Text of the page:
This digital footprint isn't just for the hereafter. Things you say online can affect you and your career in the here and now
London, UK (PRWEB UK) 14 May 2013
Steve Hutson, founder of innovative staffing company Superstars, returned to Colourful Radio last week to appear on Colourful Life with Jaxx Shepherd. This time, Jaxx wanted to talk about Digital Legacies - the footprint you leave on the digital world with your email, blogs and social media pages, what it can mean for you now and what could happen to it after you die.
"Your digital legacy is literally the story of your life over a period of months or years, but exposed to the general public," explained Steve. "You have to really try to control that because you can easily get a bit tipsy and post something you shouldn't!"
This digital footprint isn't just for the hereafter. Things you say online can affect you and your career in the here and now. Jaxx pointed to the recent example of Kent Youth Crime Commissioner Paris Brown, whose careless and offensive tweets led her to step down from her position. Steve agreed that people need to take their online presence seriously.
"The important thing about this is how are people embracing this social change?" said Steve, "My mum has only been on Facebook for two years and already she is going back on it and saying, 'Oops! Did I really say that?'"
The real point of this discussion was prompted by a new service that Google is offering to users of its services, aimed at sorting out your digital affairs after you pass on.
"This is purely for Google and Google products," explained Steve, "so, if you have a Gmail account and so on, Google will now let you choose who you want to look after your accounts afterwards."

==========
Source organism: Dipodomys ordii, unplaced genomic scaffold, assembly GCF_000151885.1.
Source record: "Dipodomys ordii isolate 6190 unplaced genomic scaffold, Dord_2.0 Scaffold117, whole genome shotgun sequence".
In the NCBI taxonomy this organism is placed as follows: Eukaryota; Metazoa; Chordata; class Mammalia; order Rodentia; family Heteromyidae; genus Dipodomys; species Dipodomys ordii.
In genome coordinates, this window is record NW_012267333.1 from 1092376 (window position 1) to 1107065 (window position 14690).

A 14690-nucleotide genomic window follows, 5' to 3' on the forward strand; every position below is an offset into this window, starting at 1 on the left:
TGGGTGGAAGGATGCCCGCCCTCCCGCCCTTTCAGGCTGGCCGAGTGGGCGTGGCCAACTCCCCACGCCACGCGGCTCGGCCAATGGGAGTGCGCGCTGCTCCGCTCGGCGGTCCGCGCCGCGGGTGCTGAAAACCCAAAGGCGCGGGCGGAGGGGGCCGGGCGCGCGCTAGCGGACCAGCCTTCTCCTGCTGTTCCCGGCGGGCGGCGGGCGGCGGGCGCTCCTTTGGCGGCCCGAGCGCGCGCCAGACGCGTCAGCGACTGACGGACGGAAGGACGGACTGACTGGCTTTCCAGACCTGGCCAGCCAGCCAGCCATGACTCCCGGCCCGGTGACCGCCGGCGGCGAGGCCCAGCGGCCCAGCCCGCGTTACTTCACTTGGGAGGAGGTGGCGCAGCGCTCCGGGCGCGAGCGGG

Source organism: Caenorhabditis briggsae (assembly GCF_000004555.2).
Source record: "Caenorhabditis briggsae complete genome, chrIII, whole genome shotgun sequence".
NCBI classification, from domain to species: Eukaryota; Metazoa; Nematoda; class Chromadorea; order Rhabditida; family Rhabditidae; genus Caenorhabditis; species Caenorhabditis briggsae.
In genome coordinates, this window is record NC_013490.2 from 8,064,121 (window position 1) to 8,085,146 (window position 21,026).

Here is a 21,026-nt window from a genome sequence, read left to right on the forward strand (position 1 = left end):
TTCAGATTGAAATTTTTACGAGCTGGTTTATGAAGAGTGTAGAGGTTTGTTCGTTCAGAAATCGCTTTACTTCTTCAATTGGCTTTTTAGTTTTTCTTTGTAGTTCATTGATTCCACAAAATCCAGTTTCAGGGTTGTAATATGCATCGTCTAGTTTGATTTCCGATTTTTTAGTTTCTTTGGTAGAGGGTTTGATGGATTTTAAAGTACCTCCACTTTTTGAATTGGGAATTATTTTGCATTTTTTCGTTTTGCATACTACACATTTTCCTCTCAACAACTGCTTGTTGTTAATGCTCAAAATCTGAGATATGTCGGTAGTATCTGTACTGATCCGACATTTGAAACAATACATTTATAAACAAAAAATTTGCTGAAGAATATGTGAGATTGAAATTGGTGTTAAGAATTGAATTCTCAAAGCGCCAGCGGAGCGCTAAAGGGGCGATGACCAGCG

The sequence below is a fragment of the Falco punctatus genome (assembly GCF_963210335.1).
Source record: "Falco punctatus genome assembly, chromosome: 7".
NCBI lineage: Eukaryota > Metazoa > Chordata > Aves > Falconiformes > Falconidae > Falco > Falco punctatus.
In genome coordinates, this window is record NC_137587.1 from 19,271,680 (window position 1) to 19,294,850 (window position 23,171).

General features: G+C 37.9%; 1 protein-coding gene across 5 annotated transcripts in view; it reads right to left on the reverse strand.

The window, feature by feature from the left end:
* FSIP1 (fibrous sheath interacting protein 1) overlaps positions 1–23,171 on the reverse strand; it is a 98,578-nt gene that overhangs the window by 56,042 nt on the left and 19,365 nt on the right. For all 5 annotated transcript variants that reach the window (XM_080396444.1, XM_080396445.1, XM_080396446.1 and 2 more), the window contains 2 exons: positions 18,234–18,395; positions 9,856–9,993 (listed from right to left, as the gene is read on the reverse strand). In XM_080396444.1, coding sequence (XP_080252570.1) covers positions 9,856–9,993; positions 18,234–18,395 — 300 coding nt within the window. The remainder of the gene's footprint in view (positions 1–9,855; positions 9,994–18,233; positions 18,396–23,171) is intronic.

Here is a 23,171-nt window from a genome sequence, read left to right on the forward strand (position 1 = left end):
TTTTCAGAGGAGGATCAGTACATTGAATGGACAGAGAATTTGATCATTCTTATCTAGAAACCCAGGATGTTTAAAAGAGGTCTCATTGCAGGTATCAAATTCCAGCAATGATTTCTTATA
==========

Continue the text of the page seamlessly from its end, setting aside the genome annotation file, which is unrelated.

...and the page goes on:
This ability to delegate access to your logins is important, particularly as many online companies have a policy of only letting account owners access them.
Even though, informally, we may have our partner or family member's login details, there are a lot of sites that will not let you access their data for legal reasons.
Google has come up with a way of giving people access to your accounts if you pass on or are too ill to access it yourself. You can do this on a timeline so, say, after three months, six months or a year a password is mailed out to your nominated person.
Have you really considered the 'digital self' that will live on after you die?
Should digital privacy be respected in death or should we be able to take secrets to the grave?
Steve spoke about a friend of his, Robert Fransgaard, who recently lost his wife and had to deal with sorting out her digital life after she passed on.
"Robert and his wife were an amazing couple," he told Jaxx. "She was a very clever young lady and very active digitally as well. She had lost of passwords for various subscriptions, blogs and other sites.
"One of the biggest problems he faced was unsubscribing for mailing lists and in dealing with sites who specify that only the account holder can legally access their data. Robert made a moral decision to do so anyway but in a sense companies like Yahoo! are right to be that stringent as their responsibility is to the user.
Steve was keen to end on this quote from Robert, which sums up his feelings on digital legacies. "It will take a while before we accept digital as part of us, maybe even generations, but we need to stop thinking of digital as separate to our offline lives."
Superstars is based on a unique new staffing model that eliminates fees and margins forever. Clients work with Talent Managers to get the best staff for their needs and the Talent get amazing opportunities and the best support and mentoring in the industry.
Superstars’ clients include BSkyB, Orange, Infosys and Radical Company with more being added all the time.
To find out more about Superstars’ unique staffing model and how it can transform the way you hire staff, contact Steve Hutson - steve(at)homeofsuperstars(dot)com or visit http://www.homeofsuperstars.com